Wednesday, July 1, 2020

UNIZOR.COM - Physics4Teens - Electromagnetism

Notes to a video lecture on

Problems on
Electromagnetic Induction

Problem A

The following experiment is conducted in the space with Cartesian coordinates.

Two infinitely long parallel wires in XY-plane are parallel to X-axis, one at Y-coordinate y=a and another at Y-coordinate y=−a (assuming a is positive).

These two wires are connected by a third wire positioned along the Y-coordinate between points (0,a) and (0,−a).

The fourth wire, parallel to the third one, also connects the first two,
but slides along the X-axis, always maintaining its parallel position
to Y-axis. The X-coordinate of its position is monotonously increasing
with time t according to some rule x=x(t).

All four wires are made of the same material and the same cross-section with the electrical resistance of a unit length r.

There is a uniform magnetic field of intensity B with field lines parallel to Z-axis.

Initial position of the fourth wire coincides with the third one, that is x(0)=0.

What should the function x(t) be to assure the generation of the same constant electric current I0 in the wire loop?

What is the speed of the fourth rod at initial time t=0?


The area of a wire frame is changing with time:


Magnetic flux through this wire frame is


Therefore, the magnitude of the generated electromotive force or voltage U(t), as a function of time, is

U(t) = dΦ(t)/dt = 2B·a·x'(t)

The resistance R(t) of the wire loop, as a function of time, is a product of a resistance of a unit length of a wire r by the total length of all four sides of a wire rectangle L=4a+2x(t).

R(t) = r·L = 2r·[2a+x(t)]

The electric current I(t) in a wire loop, according to the Ohm's Law, is

I(t) = U(t)/R(t) =

= 2B·a·x'(t) /
{2r·[2a+x(t)]} =

= B·a·x'(t) /

This current has to be constant and equal to I0. This leads us to a differential equation I0=I(t)

I0 = B·a·x'(t) / {[2a+x(t)]}

Simplifying this equation, obtain

I0·r / (B·a) = x'(t) / [2a+x(t)]

[I0·r / (B·a)]·dt =

[2a+x(t)] / [2a+x(t)]


[I0·r / (B·a)]·t + C = ln(2a+x(t))

2a + x(t) = C·eI0·r·t / (B·a)

Since x(0)=0, C=2a

x(t) = 2a·[eI0·r·t / (B·a) − 1]

Speed of the motion of the fourth wire along the X-axis is

x'(t) = 2a·eI0·r·t/(B·a)·[I0·r/(B·a)]


x'(t) = eI0·r·t/(B·a)·[2I0·r/B]

At time t=0 the initial speed is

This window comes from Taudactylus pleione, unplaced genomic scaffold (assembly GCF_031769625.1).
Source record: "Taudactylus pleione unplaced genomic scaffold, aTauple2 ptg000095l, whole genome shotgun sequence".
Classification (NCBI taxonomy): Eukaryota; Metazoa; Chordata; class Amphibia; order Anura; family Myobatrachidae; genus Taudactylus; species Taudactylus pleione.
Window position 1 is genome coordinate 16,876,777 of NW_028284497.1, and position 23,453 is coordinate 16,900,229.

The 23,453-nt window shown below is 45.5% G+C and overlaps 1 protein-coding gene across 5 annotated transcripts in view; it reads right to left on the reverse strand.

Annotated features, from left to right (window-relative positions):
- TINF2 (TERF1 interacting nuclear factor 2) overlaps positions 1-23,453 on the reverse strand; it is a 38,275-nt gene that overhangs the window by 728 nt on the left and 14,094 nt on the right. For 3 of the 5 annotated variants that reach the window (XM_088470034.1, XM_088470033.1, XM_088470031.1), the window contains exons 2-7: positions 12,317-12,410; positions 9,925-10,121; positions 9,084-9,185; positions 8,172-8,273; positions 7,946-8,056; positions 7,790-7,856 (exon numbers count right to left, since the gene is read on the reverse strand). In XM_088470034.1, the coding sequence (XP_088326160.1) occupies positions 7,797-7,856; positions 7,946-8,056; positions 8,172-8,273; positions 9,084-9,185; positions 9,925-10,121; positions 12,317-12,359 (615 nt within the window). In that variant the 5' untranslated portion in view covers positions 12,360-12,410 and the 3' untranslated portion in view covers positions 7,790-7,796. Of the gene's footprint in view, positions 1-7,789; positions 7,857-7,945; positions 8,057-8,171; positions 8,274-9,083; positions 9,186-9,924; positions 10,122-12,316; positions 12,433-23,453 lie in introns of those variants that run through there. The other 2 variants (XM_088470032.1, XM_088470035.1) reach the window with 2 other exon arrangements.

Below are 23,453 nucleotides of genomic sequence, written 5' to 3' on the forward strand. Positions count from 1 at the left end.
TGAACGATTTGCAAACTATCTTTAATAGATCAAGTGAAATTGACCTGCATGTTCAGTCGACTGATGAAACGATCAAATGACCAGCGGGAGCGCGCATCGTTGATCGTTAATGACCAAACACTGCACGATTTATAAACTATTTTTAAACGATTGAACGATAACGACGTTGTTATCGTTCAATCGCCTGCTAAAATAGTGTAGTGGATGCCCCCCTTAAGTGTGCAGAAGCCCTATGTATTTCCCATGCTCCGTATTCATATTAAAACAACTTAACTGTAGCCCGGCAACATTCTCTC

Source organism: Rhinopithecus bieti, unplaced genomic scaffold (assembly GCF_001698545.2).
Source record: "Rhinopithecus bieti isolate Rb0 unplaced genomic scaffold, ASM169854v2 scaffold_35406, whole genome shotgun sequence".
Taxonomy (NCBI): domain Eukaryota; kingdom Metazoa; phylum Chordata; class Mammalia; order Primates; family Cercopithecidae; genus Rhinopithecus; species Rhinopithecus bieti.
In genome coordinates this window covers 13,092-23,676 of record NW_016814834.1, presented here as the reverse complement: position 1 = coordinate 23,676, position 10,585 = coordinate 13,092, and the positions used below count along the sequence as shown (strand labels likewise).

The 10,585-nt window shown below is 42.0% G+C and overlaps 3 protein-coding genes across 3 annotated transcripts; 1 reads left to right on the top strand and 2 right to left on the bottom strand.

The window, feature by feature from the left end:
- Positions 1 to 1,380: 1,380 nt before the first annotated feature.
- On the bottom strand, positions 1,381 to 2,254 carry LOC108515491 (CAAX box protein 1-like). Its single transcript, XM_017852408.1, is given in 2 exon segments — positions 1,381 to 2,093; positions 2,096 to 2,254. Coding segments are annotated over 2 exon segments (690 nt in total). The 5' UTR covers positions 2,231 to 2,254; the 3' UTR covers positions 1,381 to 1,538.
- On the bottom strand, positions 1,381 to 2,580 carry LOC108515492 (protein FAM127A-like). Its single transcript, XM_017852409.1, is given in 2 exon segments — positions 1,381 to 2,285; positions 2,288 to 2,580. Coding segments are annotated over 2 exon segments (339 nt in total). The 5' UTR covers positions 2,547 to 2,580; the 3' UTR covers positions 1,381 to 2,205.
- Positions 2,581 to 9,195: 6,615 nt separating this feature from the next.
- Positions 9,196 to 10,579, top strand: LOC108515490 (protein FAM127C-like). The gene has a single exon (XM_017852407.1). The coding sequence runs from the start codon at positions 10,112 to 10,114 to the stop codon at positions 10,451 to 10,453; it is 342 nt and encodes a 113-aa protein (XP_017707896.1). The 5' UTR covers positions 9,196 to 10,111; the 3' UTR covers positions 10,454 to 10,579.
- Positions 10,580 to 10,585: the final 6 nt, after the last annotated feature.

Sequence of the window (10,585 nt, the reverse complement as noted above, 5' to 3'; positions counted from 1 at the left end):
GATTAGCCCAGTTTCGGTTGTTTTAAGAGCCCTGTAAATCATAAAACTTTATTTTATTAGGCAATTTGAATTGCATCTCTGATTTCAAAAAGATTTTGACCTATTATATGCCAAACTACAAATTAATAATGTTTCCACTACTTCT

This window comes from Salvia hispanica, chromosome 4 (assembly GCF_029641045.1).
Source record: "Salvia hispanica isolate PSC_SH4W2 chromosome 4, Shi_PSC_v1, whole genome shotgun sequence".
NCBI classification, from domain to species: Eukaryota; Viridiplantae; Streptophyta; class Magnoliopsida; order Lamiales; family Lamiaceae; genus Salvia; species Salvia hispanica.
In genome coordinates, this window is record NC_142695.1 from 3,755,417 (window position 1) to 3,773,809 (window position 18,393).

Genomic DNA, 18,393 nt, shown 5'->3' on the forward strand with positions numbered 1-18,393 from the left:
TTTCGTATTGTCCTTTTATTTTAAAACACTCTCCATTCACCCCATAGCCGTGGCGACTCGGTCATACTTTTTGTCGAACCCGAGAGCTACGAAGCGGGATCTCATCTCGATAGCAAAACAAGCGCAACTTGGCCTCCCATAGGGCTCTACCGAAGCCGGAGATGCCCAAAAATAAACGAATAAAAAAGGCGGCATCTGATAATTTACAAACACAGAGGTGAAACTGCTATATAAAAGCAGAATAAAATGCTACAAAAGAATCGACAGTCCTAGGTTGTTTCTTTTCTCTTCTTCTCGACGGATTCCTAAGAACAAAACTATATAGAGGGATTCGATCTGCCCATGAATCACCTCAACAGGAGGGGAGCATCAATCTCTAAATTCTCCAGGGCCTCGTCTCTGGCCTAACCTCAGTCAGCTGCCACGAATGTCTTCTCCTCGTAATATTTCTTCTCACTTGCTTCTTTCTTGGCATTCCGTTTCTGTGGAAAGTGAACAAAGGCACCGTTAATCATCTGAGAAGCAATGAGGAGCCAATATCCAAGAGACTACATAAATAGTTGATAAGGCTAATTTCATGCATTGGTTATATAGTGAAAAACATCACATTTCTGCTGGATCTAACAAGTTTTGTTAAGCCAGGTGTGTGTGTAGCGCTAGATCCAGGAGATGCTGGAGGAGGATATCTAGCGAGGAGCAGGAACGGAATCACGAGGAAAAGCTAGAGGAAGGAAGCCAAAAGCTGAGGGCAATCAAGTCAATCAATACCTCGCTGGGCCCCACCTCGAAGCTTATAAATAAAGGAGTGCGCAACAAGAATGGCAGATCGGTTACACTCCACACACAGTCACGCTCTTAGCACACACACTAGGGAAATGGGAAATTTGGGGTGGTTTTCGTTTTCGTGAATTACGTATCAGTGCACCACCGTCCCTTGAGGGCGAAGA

x'(0) = 2I0·r / B

Problem B

A rectangular wire frame in a space with Cartesian coordinates rotates with variable angular speed ω(t) in a uniform magnetic field B.

In the beginning at t=0 the wire frame is at rest, ω(0)=0.
As the time passes, the angular speed is monotonously increasing from
initial value of zero to some maximum. This models turning the rotation

The axis of rotation is Z-axis.

The initial position of a wire frame is that its plane coincides with XZ-plane.

The magnetic field lines are parallel to X-axis.

So the angle between the magnetic field lines and the wire frame plane φ(t) at t=0 equals to zero.

The sides of a wire frame parallel to Z-axis (those, that cross the magnetic field lines) have length a, the other two sides have length b.

Determine the generated electromotive force (EMF) in this wire frame as a function of time t.


The angle φ(t) between the magnetic field lines and the
wire frame plane is changing with time. In the initial position, when
the wire frame coincides with XZ-plane, this angle is 0°, since magnetic
field lines are stretched along the X-axis.

As the wire frame rotates with variable angular speed ω(t), the angle between magnetic field lines and the wire frame plane φ(t) and the angular speed ω(t) are related as follows

dφ/dt = φ'(t) = ω(t)

This is sufficient to determine the value of φ(t) by integration of the angular speed on a time interval [0,t]

φ(t) = [0,t] ω(τ)·dτ

Magnetic field flux Φ(t) flowing through a wire frame depends on the intensity of the magnetic field B, area of a wire frame S=a·b and angle φ(t) the plane of a wire frame makes with magnetic field lines.

Φ(t) = B·S·sin(φ(t))

The electromotive force (voltage) U(t) generated by rotating wire frame equals to a rate of change (first derivative) of the magnetic field flux

U(t) = dΦ(t)/dt =

= B·S·cos(φ(t))·φ'(t) =

= B·S·cos(φ(t))·ω(t)

where angle φ(t) can be obtained by an integration of an angular speed presented above.

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